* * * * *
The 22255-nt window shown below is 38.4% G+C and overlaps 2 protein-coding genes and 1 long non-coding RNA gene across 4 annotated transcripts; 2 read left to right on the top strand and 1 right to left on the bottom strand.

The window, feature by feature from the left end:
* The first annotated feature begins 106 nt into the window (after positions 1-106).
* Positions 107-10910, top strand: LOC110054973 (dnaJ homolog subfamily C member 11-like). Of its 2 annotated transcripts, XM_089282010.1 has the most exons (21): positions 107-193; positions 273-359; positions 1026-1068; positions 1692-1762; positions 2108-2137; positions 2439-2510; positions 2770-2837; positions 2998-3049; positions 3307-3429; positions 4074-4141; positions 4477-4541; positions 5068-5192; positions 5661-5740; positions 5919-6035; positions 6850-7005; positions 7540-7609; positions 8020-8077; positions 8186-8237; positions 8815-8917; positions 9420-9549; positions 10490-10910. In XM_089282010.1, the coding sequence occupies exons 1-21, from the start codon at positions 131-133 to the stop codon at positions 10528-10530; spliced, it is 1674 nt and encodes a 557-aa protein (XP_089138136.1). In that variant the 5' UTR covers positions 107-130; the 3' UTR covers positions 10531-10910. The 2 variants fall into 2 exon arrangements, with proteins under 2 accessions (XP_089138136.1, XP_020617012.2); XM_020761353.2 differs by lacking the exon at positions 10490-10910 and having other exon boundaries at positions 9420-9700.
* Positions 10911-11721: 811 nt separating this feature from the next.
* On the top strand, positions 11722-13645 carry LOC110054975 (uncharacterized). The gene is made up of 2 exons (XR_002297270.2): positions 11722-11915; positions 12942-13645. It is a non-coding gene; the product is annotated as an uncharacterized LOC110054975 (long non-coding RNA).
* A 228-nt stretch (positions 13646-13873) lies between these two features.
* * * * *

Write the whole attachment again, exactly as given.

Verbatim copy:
The 22255-nt window shown below is 38.4% G+C and overlaps 2 protein-coding genes and 1 long non-coding RNA gene across 4 annotated transcripts; 2 read left to right on the top strand and 1 right to left on the bottom strand.

The window, feature by feature from the left end:
* The first annotated feature begins 106 nt into the window (after positions 1-106).
* Positions 107-10910, top strand: LOC110054973 (dnaJ homolog subfamily C member 11-like). Of its 2 annotated transcripts, XM_089282010.1 has the most exons (21): positions 107-193; positions 273-359; positions 1026-1068; positions 1692-1762; positions 2108-2137; positions 2439-2510; positions 2770-2837; positions 2998-3049; positions 3307-3429; positions 4074-4141; positions 4477-4541; positions 5068-5192; positions 5661-5740; positions 5919-6035; positions 6850-7005; positions 7540-7609; positions 8020-8077; positions 8186-8237; positions 8815-8917; positions 9420-9549; positions 10490-10910. In XM_089282010.1, the coding sequence occupies exons 1-21, from the start codon at positions 131-133 to the stop codon at positions 10528-10530; spliced, it is 1674 nt and encodes a 557-aa protein (XP_089138136.1). In that variant the 5' UTR covers positions 107-130; the 3' UTR covers positions 10531-10910. The 2 variants fall into 2 exon arrangements, with proteins under 2 accessions (XP_089138136.1, XP_020617012.2); XM_020761353.2 differs by lacking the exon at positions 10490-10910 and having other exon boundaries at positions 9420-9700.
* Positions 10911-11721: 811 nt separating this feature from the next.
* On the top strand, positions 11722-13645 carry LOC110054975 (uncharacterized). The gene is made up of 2 exons (XR_002297270.2): positions 11722-11915; positions 12942-13645. It is a non-coding gene; the product is annotated as an uncharacterized LOC110054975 (long non-coding RNA).
* A 228-nt stretch (positions 13646-13873) lies between these two features.